Anyone who trains BJJ knows that you are going to get banged up. We’ve all been there: feeling better than you have before and then bang, another injury or flare up of pain. There are certainly things we can do to decrease the risk of injury, but in a contact sport like Jiu Jitsu, injuries are going to happen. I’ve had my fair share of injuries so far in my Jiu Jitsu career, and as a physical therapist it certainly helps to know how to self-treat. The purpose of this blog will be to explain the most common injuries I see with my patients who train BJJ and what you can do to decrease risk.
A recent study found from surveying over 166 BJJ gyms in the U.S that most common injuries occur at the hand and fingers, followed by the foot and toes, followed by the arm and elbow (see cited reference below). Anyone who trains BJJ knows that fingers and toes can easily get banged up. More severe injuries can certainly occur due to being caught in the Gi or joints can get irritated from the repetitive gripping required from training. Not mentioned in this article is the neck or cervical spine. I commonly find lower neck/upper back pain is very common with my training partners and patients. Getting caught in a neck crank or choke can contribute, but it is also due to the posture required during training.
The fighting stance requires your shoulders and your upper back to be rounded as you want to decrease the ability of your opponent to grip your Gi when in standing. This can lead to a stiff lower neck and upper back which can result in pain. One simple exercise to improve this is called Cervical Retraction. This not only helps improve mobility but can provide strengthening as well. The general movement is simple but you can make this exercise more difficult with some progressions in order to build a strong/stable neck. Foam rolling the upper back is beneficial in addition to doing Thoracic stretches to keep your spine mobile.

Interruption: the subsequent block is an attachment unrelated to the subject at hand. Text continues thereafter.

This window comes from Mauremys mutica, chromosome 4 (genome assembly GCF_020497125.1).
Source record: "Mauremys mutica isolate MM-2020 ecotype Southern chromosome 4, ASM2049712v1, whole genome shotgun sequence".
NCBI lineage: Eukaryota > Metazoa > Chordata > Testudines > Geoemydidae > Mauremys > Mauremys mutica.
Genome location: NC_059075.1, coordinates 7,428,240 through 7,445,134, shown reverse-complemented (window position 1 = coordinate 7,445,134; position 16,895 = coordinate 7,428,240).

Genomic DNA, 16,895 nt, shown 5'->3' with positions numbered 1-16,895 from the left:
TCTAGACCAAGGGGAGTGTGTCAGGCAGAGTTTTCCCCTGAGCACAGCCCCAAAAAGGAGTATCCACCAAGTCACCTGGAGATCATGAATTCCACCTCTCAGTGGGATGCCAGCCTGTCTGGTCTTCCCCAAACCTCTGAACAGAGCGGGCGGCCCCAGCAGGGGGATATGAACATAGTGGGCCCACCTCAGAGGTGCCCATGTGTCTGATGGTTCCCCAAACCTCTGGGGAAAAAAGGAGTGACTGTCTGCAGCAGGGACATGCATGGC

In regard to common finger/toe pain and injuries, I have found taping to be quite effective. The key is to provide enough compression to support the joint but still allow finger flexibility for gripping the Gi. You can either tape around the joint or above/below the joint. Compression of any type can be very effective in decreasing pain/inflammation and will provide increased support of the joint. Try taping your fingers and perform these neck/back exercises in the videos to improve your mobility and decrease risk of injury.
(finger on the right shows tape around the joints, middle finger is taped above/below to allow more flexibility for gripping)
1) Alex R. McDonald, Fred A. Murdock, Jr., Josh A. McDonald and Christopher J. Wolf “Prevalence of Injuries during Brazilian Jiu-Jitsu Training” Sports (Basel) 2017 Jun; 5(2): 39. Published online 2017 Jun 12